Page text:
So, to comply with GDPR, your business will need to start creating some new notifications. You might want to consider creating pop-ups or putting text on pages that collect information to make it clear to the customer what information is being collected and why—as well as links to a document explaining GDPR’s “bill of data user rights.” This way, you can make it explicit that you’re collecting data in compliance with the text of the rule.

Such pop-ups should include the option to opt out of data collection if the customer so desires.

4) Make it Easy for Customers to Request the Deletion of Personal Data

The “right to be forgotten” means that if the data subject so wishes, you have to delete any personal information you may be storing about them. While there are limitations to this noted in Article 17 of GDPR, such as not having to delete data if processing the information is necessary “for the establishment, exercise or defence of legal claims,” this may require expert legal assistance to establish or verify. So, it’s usually best to make the deletion of data as easy as possible unless you know there’s a compelling reason to not allow the data to be deleted.

Creating systems to allow data subjects to see what information you’ve collected about them and to easily request that you delete the data is a basic part of complying with the data subject rights outlined by GDPR.

5) Consult a Lawyer

While this blog hopefully helps you prepare for GDPR compliance, it’s no substitute for legal advice from a trained professional. This is why it is strongly recommended that you consult a lawyer about the impacts of GDPR on your business—preferably a lawyer who specializes in telecommunications law or has experience in dealing with EU regulations.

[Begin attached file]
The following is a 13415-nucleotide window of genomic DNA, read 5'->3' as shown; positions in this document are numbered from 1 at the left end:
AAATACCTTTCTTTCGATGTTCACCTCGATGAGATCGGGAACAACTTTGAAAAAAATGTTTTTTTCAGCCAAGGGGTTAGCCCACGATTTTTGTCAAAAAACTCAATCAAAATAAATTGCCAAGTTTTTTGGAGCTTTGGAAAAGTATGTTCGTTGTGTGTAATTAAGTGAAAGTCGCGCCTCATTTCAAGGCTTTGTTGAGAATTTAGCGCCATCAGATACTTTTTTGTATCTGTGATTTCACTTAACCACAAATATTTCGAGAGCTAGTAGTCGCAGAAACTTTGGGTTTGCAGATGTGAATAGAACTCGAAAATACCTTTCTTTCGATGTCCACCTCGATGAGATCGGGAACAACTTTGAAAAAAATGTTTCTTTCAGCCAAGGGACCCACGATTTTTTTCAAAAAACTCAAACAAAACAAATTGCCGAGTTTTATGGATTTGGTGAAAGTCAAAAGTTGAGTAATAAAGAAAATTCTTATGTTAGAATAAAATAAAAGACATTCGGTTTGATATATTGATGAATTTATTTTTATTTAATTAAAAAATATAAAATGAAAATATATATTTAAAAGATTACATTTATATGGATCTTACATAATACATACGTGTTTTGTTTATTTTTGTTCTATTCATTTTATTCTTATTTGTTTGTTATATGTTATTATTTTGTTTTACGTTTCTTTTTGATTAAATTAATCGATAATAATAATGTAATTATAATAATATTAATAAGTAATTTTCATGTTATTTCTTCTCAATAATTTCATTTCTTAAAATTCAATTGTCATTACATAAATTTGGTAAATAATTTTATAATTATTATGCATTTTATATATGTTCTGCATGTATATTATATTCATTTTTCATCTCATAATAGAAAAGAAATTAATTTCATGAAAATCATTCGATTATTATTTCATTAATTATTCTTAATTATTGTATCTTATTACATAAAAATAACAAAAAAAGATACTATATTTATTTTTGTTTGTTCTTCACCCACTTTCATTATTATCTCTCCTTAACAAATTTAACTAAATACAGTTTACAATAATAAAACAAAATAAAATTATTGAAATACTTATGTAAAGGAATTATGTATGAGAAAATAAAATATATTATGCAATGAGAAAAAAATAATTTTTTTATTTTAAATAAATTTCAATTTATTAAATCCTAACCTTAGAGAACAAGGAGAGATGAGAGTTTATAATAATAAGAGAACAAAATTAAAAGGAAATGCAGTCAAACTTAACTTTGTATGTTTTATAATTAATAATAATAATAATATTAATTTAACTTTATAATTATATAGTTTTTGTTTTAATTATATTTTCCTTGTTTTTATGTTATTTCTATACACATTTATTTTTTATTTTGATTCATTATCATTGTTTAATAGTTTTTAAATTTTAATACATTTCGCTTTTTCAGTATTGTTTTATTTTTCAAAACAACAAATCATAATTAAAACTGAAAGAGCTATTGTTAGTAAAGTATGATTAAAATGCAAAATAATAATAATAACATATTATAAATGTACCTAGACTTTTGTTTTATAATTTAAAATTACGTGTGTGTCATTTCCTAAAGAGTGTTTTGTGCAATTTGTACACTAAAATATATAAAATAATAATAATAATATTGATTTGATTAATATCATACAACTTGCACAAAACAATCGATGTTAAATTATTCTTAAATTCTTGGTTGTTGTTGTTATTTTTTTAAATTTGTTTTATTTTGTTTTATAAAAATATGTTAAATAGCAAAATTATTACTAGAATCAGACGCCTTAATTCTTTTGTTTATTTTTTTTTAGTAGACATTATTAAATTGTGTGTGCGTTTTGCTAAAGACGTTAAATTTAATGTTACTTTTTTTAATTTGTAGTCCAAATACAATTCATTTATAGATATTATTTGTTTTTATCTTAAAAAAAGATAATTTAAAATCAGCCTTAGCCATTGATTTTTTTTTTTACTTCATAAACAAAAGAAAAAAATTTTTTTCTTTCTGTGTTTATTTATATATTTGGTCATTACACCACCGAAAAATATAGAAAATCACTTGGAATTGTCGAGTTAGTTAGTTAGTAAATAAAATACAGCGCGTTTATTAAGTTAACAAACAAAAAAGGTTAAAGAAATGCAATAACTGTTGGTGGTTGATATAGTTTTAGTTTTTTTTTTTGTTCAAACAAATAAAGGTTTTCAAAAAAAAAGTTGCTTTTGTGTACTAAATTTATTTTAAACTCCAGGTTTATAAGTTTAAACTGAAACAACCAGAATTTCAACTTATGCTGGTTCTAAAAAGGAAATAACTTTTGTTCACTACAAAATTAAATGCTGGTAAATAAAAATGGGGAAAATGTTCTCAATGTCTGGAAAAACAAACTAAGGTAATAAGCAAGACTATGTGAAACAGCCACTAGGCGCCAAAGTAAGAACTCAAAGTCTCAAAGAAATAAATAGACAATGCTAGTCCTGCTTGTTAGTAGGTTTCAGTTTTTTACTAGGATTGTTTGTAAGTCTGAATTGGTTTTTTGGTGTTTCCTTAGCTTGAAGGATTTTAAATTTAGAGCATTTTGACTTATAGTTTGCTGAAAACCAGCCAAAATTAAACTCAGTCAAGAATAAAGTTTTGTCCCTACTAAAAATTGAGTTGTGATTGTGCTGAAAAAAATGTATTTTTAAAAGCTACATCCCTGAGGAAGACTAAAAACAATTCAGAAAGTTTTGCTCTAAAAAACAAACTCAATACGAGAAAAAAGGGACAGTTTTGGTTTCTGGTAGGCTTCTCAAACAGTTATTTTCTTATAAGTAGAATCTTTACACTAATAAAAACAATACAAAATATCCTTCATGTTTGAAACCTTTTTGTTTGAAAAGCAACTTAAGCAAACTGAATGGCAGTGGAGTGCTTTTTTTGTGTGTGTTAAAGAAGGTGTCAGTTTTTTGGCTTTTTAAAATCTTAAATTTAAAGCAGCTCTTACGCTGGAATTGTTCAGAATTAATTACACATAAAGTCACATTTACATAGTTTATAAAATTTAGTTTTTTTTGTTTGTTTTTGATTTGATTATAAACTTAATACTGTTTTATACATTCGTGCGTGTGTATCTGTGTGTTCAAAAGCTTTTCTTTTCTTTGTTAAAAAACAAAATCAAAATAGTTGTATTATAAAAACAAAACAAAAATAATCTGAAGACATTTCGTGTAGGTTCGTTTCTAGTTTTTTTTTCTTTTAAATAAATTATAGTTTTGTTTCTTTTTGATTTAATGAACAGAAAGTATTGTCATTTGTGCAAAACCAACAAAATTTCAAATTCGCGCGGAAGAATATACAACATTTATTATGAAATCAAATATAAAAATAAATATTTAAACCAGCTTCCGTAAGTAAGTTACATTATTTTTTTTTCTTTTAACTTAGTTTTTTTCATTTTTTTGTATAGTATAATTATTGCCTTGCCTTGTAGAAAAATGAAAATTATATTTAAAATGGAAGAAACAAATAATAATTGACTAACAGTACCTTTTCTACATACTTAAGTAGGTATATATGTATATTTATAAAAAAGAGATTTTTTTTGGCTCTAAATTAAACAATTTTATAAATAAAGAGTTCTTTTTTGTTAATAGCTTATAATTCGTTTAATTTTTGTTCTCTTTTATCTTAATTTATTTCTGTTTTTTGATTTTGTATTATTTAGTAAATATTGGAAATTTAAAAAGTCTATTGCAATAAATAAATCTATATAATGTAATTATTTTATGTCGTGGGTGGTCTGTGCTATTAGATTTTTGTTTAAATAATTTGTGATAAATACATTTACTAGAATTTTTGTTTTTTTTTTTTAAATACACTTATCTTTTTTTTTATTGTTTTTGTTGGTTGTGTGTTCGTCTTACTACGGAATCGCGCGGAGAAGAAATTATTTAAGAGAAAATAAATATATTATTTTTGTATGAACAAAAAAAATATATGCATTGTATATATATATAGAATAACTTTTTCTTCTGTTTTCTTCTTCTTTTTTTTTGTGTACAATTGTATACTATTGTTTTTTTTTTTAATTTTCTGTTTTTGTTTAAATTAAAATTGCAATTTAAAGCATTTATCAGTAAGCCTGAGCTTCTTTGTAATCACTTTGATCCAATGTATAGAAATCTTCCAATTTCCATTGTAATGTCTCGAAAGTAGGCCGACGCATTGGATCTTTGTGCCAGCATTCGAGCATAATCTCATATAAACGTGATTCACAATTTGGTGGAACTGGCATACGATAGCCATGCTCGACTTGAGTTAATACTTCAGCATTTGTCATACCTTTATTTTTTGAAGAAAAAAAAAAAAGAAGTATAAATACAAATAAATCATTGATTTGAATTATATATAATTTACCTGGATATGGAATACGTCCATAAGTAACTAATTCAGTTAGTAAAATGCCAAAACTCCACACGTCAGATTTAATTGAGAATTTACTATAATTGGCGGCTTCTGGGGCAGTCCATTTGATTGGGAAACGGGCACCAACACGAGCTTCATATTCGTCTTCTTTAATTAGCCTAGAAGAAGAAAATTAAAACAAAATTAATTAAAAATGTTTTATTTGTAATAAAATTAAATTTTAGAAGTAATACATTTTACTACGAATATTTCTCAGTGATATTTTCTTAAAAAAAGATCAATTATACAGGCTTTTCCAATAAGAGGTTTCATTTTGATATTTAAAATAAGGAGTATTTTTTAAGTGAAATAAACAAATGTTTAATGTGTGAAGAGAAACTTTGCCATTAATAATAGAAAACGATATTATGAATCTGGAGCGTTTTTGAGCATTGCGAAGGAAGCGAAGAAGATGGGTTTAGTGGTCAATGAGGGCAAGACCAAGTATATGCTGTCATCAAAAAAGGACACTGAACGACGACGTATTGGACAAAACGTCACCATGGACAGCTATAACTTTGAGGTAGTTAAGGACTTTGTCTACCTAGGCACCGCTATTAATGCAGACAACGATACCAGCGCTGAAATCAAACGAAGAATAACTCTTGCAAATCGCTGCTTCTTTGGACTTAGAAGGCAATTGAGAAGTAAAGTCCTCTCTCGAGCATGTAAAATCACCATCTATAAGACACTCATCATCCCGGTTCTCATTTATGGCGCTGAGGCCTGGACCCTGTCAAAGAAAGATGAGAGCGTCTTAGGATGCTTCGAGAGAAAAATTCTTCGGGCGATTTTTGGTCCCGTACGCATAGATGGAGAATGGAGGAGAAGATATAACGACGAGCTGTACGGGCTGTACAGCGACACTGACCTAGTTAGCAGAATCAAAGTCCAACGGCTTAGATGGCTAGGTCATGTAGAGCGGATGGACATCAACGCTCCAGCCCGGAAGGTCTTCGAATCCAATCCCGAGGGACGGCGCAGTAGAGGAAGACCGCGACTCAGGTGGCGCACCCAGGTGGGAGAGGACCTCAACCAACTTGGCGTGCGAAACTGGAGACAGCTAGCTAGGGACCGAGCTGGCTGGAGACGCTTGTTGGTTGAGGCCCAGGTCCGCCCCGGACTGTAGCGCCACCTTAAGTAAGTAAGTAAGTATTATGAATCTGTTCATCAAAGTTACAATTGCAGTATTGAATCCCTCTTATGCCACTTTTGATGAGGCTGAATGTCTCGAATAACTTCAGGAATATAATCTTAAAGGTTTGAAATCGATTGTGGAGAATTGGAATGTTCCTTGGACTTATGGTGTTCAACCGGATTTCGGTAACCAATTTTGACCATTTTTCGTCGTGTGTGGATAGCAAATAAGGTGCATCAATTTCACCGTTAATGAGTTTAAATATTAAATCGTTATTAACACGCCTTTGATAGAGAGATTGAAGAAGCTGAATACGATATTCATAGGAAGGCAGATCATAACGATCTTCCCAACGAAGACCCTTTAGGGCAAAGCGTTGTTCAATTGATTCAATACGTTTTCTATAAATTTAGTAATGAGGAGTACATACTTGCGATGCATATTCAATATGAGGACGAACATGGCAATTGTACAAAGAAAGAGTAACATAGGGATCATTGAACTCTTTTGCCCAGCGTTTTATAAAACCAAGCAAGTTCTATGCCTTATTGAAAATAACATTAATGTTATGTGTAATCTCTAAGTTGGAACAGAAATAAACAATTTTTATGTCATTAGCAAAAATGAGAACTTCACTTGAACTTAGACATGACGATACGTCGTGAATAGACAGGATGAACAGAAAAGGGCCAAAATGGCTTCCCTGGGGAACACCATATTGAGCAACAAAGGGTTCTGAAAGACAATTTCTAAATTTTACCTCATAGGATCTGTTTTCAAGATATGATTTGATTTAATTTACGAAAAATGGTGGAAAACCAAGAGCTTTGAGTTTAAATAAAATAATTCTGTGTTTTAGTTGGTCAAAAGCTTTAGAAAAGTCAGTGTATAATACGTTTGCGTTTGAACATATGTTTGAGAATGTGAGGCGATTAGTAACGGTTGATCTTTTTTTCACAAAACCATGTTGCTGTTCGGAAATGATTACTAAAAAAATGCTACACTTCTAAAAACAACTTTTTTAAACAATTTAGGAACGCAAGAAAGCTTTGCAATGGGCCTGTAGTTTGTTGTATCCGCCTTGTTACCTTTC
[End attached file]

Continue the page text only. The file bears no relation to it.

Having a lawyer who knows how to extrapolate all of the potential impacts and consequences of a big new regulation like GDPR for your business in particular is a must if you’re going to minimize your risks.

6) Run a Security Policy Audit

Another key requirement of GDPR is that businesses need to take reasonable measures to secure the data they store against illicit access. One of the most basic steps in protecting data is to conduct a thorough audit of your company’s security architecture and policies to identify all of the assets that need protection and identify opportunities for improving your cybersecurity.

By acting on the vulnerabilities identified in the audit, you can minimize your cybersecurity risks—which is a critical part of protecting your business’ data as well as the data of your customers from malicious actors.

If you need more information about the EU’s new data protection regulation, please download our free GDPR guide at the link below. Or, contact Compuquip Cybersecurity to schedule a security policy audit and get some more advice about preparing for GDPR compliance today!